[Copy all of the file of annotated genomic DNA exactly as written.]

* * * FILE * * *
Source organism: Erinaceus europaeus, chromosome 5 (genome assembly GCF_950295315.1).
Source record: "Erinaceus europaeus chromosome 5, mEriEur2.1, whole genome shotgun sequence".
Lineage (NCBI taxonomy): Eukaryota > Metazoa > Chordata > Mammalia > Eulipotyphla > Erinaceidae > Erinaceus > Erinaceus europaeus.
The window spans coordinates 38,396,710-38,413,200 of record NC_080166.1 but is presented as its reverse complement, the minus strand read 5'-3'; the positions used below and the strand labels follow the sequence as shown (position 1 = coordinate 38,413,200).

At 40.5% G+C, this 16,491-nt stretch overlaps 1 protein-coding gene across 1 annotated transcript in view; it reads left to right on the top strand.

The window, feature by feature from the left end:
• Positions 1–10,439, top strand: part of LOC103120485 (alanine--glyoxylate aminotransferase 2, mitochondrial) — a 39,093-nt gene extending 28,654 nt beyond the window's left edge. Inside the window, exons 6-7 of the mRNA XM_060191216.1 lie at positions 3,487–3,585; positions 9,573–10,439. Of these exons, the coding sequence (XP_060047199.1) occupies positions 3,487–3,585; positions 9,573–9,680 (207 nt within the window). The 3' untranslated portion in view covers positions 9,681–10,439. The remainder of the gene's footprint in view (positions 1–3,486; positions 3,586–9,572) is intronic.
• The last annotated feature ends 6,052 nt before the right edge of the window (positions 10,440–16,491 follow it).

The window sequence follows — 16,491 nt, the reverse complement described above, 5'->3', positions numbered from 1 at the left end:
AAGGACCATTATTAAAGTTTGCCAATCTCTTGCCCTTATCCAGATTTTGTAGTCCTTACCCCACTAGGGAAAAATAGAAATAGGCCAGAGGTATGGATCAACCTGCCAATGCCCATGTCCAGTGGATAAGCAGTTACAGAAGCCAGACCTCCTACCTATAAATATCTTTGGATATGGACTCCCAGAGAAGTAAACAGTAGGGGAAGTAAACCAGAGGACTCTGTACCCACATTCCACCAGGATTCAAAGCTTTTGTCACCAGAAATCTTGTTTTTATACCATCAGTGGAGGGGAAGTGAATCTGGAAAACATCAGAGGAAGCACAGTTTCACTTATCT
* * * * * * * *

Source organism: Erinaceus europaeus, chromosome 5 (genome assembly GCF_950295315.1).
Source record: "Erinaceus europaeus chromosome 5, mEriEur2.1, whole genome shotgun sequence".
Lineage (NCBI taxonomy): Eukaryota > Metazoa > Chordata > Mammalia > Eulipotyphla > Erinaceidae > Erinaceus > Erinaceus europaeus.
The window spans coordinates 38,396,710-38,413,200 of record NC_080166.1 but is presented as its reverse complement, the minus strand read 5'-3'; the positions used below and the strand labels follow the sequence as shown (position 1 = coordinate 38,413,200).

At 40.5% G+C, this 16,491-nt stretch overlaps 1 protein-coding gene across 1 annotated transcript in view; it reads left to right on the top strand.

The window, feature by feature from the left end:
• Positions 1–10,439, top strand: part of LOC103120485 (alanine--glyoxylate aminotransferase 2, mitochondrial) — a 39,093-nt gene extending 28,654 nt beyond the window's left edge. Inside the window, exons 6-7 of the mRNA XM_060191216.1 lie at positions 3,487–3,585; positions 9,573–10,439. Of these exons, the coding sequence (XP_060047199.1) occupies positions 3,487–3,585; positions 9,573–9,680 (207 nt within the window). The 3' untranslated portion in view covers positions 9,681–10,439. The remainder of the gene's footprint in view (positions 1–3,486; positions 3,586–9,572) is intronic.
• The last annotated feature ends 6,052 nt before the right edge of the window (positions 10,440–16,491 follow it).

The window sequence follows — 16,491 nt, the reverse complement described above, 5'->3', positions numbered from 1 at the left end:
AAGGACCATTATTAAAGTTTGCCAATCTCTTGCCCTTATCCAGATTTTGTAGTCCTTACCCCACTAGGGAAAAATAGAAATAGGCCAGAGGTATGGATCAACCTGCCAATGCCCATGTCCAGTGGATAAGCAGTTACAGAAGCCAGACCTCCTACCTATAAATATCTTTGGATATGGACTCCCAGAGAAGTAAACAGTAGGGGAAGTAAACCAGAGGACTCTGTACCCACATTCCACCAGGATTCAAAGCTTTTGTCACCAGAAATCTTGTTTTTATACCATCAGTGGAGGGGAAGTGAATCTGGAAAACATCAGAGGAAGCACAGTTTCACTTATCT